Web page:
April has been deemed as National Child Abuse Prevention Month and organizations around the country are speaking up to help raise awareness about the issue and also gain supporters.
Abuse, whether mental, physical or sexual, can traumatize a child.
"When children are experiencing physical abuse they can become anxious. They can have life-long effects. Sometimes these children can become abusers themselves," said Licensed Psychologist Dr. Cheryl Kaiser.
Working with children who experienced abuse in the home can be difficult for many but there are those who have a knack for dealing with this type of issue. Court Appointed Special Advocates (CASA) are those people.
They work under the umbrella of the Lily Pad. Many believe that CASA only work with sexually abused children but that is not the case. These advocates work with children who have experienced all forms of abuse.
"A lot of them have young parents that just have lost their way and some of them are due to drugs and physical abuse," said CASA Volunteer Coordinator Jershaun Roberts-Burns.
Although volunteers can't change what happened to the children in the past, their aim is to prevent future abuse by placing the kids in stable homes where they can be nurtured.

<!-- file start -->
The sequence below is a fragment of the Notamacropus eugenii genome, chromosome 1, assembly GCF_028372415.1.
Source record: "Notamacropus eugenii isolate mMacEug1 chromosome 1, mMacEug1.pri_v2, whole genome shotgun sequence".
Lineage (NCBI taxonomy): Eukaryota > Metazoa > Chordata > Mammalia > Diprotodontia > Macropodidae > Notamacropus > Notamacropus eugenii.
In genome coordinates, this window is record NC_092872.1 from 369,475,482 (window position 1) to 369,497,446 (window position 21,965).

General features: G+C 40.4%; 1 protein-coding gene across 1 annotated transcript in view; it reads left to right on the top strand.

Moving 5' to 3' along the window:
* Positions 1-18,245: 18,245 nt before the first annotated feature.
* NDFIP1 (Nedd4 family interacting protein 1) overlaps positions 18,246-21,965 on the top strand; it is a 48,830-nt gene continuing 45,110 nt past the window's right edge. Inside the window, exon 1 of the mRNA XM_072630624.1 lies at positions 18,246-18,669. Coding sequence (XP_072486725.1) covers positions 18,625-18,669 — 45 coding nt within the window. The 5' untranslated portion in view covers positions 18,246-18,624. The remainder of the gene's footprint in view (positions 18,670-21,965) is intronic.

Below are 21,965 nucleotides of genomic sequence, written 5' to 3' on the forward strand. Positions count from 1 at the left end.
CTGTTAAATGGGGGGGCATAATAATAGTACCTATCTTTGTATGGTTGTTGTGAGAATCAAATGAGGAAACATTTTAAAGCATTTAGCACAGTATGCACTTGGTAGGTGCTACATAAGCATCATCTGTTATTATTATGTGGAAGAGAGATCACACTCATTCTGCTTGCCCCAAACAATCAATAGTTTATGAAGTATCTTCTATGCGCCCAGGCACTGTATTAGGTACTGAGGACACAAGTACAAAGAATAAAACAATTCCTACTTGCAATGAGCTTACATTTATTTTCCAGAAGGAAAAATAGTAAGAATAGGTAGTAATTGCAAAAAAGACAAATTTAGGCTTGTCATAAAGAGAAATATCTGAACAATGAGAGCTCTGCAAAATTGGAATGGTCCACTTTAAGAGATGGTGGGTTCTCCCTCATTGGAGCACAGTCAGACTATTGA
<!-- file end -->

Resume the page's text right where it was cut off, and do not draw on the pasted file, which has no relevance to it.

However, there are some road blocks. Out of the 40 people volunteering for the organization, only four are male. They are hoping this month prompts more people to step up and become a volunteer.
"We want those people who are passionate about children, and have a passion for the love of children," said CASA Program Director Evelyn Cookley.
And if you're not able to volunteer, be a voice.
"If a child is being abused go to the nearest adult that you can trust. Let them know that your dealing with a child that is in an abusive situation," said Dr. Kaiser.
For more information on becoming a Court Appointed Special Advocate (CASA) contact Mrs. Jershaun Roberts-Burns at Dougherty CASA, (229) 435-0074 or doughertycasa@gmail.